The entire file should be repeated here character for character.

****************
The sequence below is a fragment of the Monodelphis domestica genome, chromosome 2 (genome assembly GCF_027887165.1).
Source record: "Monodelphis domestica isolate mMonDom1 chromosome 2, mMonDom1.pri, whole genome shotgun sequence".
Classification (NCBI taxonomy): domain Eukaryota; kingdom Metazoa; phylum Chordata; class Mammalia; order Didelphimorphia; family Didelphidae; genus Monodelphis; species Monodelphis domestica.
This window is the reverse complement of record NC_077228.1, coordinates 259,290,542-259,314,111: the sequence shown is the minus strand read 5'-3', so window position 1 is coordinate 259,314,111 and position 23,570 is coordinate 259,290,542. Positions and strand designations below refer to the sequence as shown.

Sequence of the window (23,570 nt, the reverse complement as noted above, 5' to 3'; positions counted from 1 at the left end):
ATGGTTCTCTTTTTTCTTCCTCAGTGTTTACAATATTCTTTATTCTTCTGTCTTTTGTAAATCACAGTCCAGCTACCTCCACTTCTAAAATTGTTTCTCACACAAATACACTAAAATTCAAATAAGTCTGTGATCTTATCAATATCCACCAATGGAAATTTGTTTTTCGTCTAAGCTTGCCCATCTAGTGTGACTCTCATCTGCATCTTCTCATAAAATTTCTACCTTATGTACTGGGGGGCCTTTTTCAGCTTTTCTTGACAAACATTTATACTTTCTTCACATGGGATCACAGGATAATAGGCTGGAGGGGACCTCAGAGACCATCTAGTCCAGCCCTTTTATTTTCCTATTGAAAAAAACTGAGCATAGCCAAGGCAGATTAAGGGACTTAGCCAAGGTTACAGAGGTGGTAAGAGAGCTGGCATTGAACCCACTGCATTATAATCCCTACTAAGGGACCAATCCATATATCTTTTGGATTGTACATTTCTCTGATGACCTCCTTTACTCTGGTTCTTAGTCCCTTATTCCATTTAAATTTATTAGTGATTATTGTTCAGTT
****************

The sequence below is a fragment of the Monodelphis domestica genome, chromosome 2 (genome assembly GCF_027887165.1).
Source record: "Monodelphis domestica isolate mMonDom1 chromosome 2, mMonDom1.pri, whole genome shotgun sequence".
Classification (NCBI taxonomy): domain Eukaryota; kingdom Metazoa; phylum Chordata; class Mammalia; order Didelphimorphia; family Didelphidae; genus Monodelphis; species Monodelphis domestica.
This window is the reverse complement of record NC_077228.1, coordinates 259,290,542-259,314,111: the sequence shown is the minus strand read 5'-3', so window position 1 is coordinate 259,314,111 and position 23,570 is coordinate 259,290,542. Positions and strand designations below refer to the sequence as shown.

Sequence of the window (23,570 nt, the reverse complement as noted above, 5' to 3'; positions counted from 1 at the left end):
ATGGTTCTCTTTTTTCTTCCTCAGTGTTTACAATATTCTTTATTCTTCTGTCTTTTGTAAATCACAGTCCAGCTACCTCCACTTCTAAAATTGTTTCTCACACAAATACACTAAAATTCAAATAAGTCTGTGATCTTATCAATATCCACCAATGGAAATTTGTTTTTCGTCTAAGCTTGCCCATCTAGTGTGACTCTCATCTGCATCTTCTCATAAAATTTCTACCTTATGTACTGGGGGGCCTTTTTCAGCTTTTCTTGACAAACATTTATACTTTCTTCACATGGGATCACAGGATAATAGGCTGGAGGGGACCTCAGAGACCATCTAGTCCAGCCCTTTTATTTTCCTATTGAAAAAAACTGAGCATAGCCAAGGCAGATTAAGGGACTTAGCCAAGGTTACAGAGGTGGTAAGAGAGCTGGCATTGAACCCACTGCATTATAATCCCTACTAAGGGACCAATCCATATATCTTTTGGATTGTACATTTCTCTGATGACCTCCTTTACTCTGGTTCTTAGTCCCTTATTCCATTTAAATTTATTAGTGATTATTGTTCAGTT